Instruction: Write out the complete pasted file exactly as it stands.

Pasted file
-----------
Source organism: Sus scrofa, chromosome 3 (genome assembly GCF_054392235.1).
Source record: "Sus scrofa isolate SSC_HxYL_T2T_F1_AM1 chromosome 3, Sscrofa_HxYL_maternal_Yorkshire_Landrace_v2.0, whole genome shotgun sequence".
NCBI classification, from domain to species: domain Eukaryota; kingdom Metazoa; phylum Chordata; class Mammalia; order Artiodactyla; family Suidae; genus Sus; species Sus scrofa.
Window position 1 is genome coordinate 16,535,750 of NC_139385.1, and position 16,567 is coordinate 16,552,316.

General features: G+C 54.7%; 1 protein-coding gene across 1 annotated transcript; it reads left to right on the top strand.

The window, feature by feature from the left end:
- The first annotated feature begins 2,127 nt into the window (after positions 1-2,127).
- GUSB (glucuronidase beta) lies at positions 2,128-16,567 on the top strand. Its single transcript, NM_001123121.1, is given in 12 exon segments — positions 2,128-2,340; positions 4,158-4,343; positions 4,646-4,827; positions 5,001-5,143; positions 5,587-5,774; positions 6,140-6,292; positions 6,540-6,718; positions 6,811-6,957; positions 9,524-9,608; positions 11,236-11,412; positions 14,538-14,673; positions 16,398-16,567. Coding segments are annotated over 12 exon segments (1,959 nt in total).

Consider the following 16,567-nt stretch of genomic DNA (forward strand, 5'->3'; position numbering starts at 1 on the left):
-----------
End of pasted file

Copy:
Source organism: Sus scrofa, chromosome 3 (genome assembly GCF_054392235.1).
Source record: "Sus scrofa isolate SSC_HxYL_T2T_F1_AM1 chromosome 3, Sscrofa_HxYL_maternal_Yorkshire_Landrace_v2.0, whole genome shotgun sequence".
NCBI classification, from domain to species: domain Eukaryota; kingdom Metazoa; phylum Chordata; class Mammalia; order Artiodactyla; family Suidae; genus Sus; species Sus scrofa.
Window position 1 is genome coordinate 16,535,750 of NC_139385.1, and position 16,567 is coordinate 16,552,316.

General features: G+C 54.7%; 1 protein-coding gene across 1 annotated transcript; it reads left to right on the top strand.

The window, feature by feature from the left end:
- The first annotated feature begins 2,127 nt into the window (after positions 1-2,127).
- GUSB (glucuronidase beta) lies at positions 2,128-16,567 on the top strand. Its single transcript, NM_001123121.1, is given in 12 exon segments — positions 2,128-2,340; positions 4,158-4,343; positions 4,646-4,827; positions 5,001-5,143; positions 5,587-5,774; positions 6,140-6,292; positions 6,540-6,718; positions 6,811-6,957; positions 9,524-9,608; positions 11,236-11,412; positions 14,538-14,673; positions 16,398-16,567. Coding segments are annotated over 12 exon segments (1,959 nt in total).

Consider the following 16,567-nt stretch of genomic DNA (forward strand, 5'->3'; position numbering starts at 1 on the left):